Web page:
$$q_{rad}=q_{i \rightarrow R}+q_{i \rightarrow o}$$

$$\frac{E_{bi}-J_i}{\frac{1-\varepsilon_i}{\varepsilon_i A_i}}=\frac{J_i-E_{bR}}{\frac{1}{A_i F_{i,R}}}+\frac{J_i-E_{bo}}{\frac{1}{A_i F_{i,o}}+\frac{1-\varepsilon_o}{\varepsilon_o A_o}}$$

Complexity arises when we calculate the view factors. Analytical solutions for these values are easily calculated for infinite cylinders. However, in our case the cylinders are finite in length. As a result, plots from literature were used to estimate the view factors.

For our case we have, $$(r_i/r_o=0.9, L/r_o=2)$$. Using figure 3, the view factors for the outer cylinder are:

$$F_{o,i}=0.88$$ and $$F_{o,o}=0.08$$

As a result:

$$F_{i,o}=\frac{A_o}{A_i}F_{o,i}=0.9777$$

$$F_{i,R}=1-F_{i,o}=0.0223$$

With above values in hand we calculate the radiosity $$J_i$$:

$$J_i={592.079}{W/m^2}$$

Now, we can calculate the net radiative heat that is getting into the domain through the inner cylinder:

$$q_{rad}=\frac{E_{bi}-J_i}{\frac{1-\varepsilon_i}{\varepsilon_i A_i}}={420.111}{W}$$

### 3.4 Total heat flux

The analytical total heat flux $$q_{net}$$ getting into the domain through the inner cylinder can be expressed as:

$$q_{net}=q_{cond}+q_{conv}+q_{rad}={609.66}{W}$$

## 4. SimScale solution

### 4.1 Simulation setup

A CAD model of the fluid contained between the cylinders was created. In order to validate the SimScale results against the analytical ones, the following Boundary Conditions were applied:

• $$q_{net}={609.66}{W}$$ was assigned as a Turbulent Heat Flux to the inner cylinder.
• Fixed temperature $$T_o={293.15}{K}$$ was assigned to the outer cylinder.
• The side rings were assigned a no slip adiabatic wall BC with $$\varepsilon=1.0$$.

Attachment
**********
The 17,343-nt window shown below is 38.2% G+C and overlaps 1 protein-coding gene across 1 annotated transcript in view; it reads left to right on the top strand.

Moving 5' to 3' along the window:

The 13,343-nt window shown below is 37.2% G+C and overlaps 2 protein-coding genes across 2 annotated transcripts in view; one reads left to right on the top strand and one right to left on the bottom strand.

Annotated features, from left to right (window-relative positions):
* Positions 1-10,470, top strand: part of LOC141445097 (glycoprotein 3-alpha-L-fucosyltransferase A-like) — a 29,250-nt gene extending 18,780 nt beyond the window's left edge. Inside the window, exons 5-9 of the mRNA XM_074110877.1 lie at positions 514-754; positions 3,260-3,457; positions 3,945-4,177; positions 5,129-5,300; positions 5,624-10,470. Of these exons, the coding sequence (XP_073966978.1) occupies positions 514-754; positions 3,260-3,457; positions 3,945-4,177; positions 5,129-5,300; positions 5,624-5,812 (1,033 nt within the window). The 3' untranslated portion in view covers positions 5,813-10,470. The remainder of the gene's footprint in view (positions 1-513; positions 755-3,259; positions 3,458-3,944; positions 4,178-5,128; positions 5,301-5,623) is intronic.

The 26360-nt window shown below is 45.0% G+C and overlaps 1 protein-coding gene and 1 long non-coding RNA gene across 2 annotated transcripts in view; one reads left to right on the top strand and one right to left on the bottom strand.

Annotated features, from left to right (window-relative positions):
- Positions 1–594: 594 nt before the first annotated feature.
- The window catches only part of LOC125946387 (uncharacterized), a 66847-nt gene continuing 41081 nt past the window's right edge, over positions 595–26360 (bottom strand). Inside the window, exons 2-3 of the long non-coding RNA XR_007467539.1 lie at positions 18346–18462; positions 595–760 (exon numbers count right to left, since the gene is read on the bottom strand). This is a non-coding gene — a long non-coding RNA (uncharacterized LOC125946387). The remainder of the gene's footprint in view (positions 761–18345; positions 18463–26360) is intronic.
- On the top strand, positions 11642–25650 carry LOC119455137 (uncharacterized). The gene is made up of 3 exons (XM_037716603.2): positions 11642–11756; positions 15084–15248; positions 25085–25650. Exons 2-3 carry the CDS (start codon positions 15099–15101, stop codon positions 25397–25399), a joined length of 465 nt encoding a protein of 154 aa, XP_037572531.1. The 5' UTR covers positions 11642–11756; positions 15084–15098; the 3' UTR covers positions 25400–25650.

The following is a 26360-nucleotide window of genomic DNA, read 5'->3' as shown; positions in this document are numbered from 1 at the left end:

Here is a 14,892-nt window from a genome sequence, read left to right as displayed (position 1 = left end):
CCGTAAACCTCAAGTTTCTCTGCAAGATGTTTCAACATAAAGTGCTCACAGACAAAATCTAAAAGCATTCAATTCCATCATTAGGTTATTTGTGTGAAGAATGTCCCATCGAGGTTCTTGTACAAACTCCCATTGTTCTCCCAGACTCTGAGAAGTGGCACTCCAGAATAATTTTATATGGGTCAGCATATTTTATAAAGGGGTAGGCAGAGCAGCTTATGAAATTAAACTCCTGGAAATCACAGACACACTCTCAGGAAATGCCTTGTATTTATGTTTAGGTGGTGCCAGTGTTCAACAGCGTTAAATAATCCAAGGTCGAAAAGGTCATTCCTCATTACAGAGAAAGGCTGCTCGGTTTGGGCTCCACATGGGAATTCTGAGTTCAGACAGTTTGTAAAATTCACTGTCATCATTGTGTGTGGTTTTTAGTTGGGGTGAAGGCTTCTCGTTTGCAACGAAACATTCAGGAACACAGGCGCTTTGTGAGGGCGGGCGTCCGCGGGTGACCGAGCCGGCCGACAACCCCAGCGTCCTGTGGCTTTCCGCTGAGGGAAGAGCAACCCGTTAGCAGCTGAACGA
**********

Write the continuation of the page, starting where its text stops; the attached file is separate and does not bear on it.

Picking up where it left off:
This set of Boundary Conditions is the closest one to the analytical problem described previously. The objective is to obtain $$T_i={323.15}{K}$$ on the surface of the inner cylinder (average value).

## 5. Result comparison

Results are presented in the table below for different models and setups: Table 1: SimScale results for Ti and its Relative Error with respect to the analytical solution.

## 6 Appendix

### A. Air properties

For conduction and convection, the properties used for the air must be the ones at the film Temperature $$T_f (T_f=(T_o+T_i)/2={308.15}{K}={35}{ºC}$$). Besides, the value of $$Pr$$ has been taken constant for all the $$Re$$ regimes (only for validation purposes):

$$ρ={1.145}{kg/m^3}$$ $$\mu={1.891e -05 }{kg/ms}$$ $$\nu={1.655e -05 }{m^2/s}$$ $$k={2.622e -02 }{W/mK}$$ $$c_p={1007}{J/kgK}$$ $$\alpha={2.277e -05 }{m^2/s}$$ $$\beta={0.003245}{1/K}$$ $$Pr=0.7268$$

### B. A deeper look. Heat fluxes

There is another variable that can be used to validate the SimScale results. A surface integral can be made for $$Q_r$$ in SimScale along the inner cylinder. This leads to $$q_{rad}=\iint_i Q_rdS$$. The results are presented in the table below: Table 2: SimScale results for Qr on the inner cylinder and its Relative Error with respect to the analytical solution.

Due to the inevitable agglomeration process, the variation of $$T_i$$ along the inner cylinder surface is much more smooth than the $$Q_r$$ one.

Presented below are the post-processing results from the SimScale post-processor.

### C. Conduction profile validation

By solving the conduction differential equation for a generic radius $$r_i<r<r_o$$, we can get the temperature profile $$T(r)$$ :

$$\frac{q_{cond}}{A}=-k \frac{dT}{dr}$$

$$\int_{r}^{r_o} \frac{dr}{r}= -\frac{2\pi k (T-T_i)}{q_{cond}}$$

$$T(r)=T_i-\frac{q_{cond}}{2\pi k}\ln\left(\frac{r}{r_i}\right)$$

This is the function that the Temperature profile would have in a case with only conduction. We can set this project up in SimScale by disabling radiation and assigning a zero value to all the gravity components. Using $$q_{cond}$$ and the $$k$$ specified in Appendix A, results obtained can be seen in the figure below:

With a Root Mean Square Error of $$RMSE={0.145}{K}$$

## 7. References

 Bergman, T. L., Incropera, F. P., & Lavine, A. S. (2011). Fundamentals of Heat and Mass Transfer. Hoboken, NJ: John Wiley & Sons.

 Cengel, Cimbala, J. M., & Turner, R. H. (2016). Fundamentals of Thermal-Fluid Sciences (SI Units). Asia Higher Education Engineering/Computer Science Mechanical Engineering.

 Holman, J. P. (2008). Heat Transfer (Si Units) Sie. New York, NY: Tata McGraw-Hill Education.

Last updated: March 11th, 2020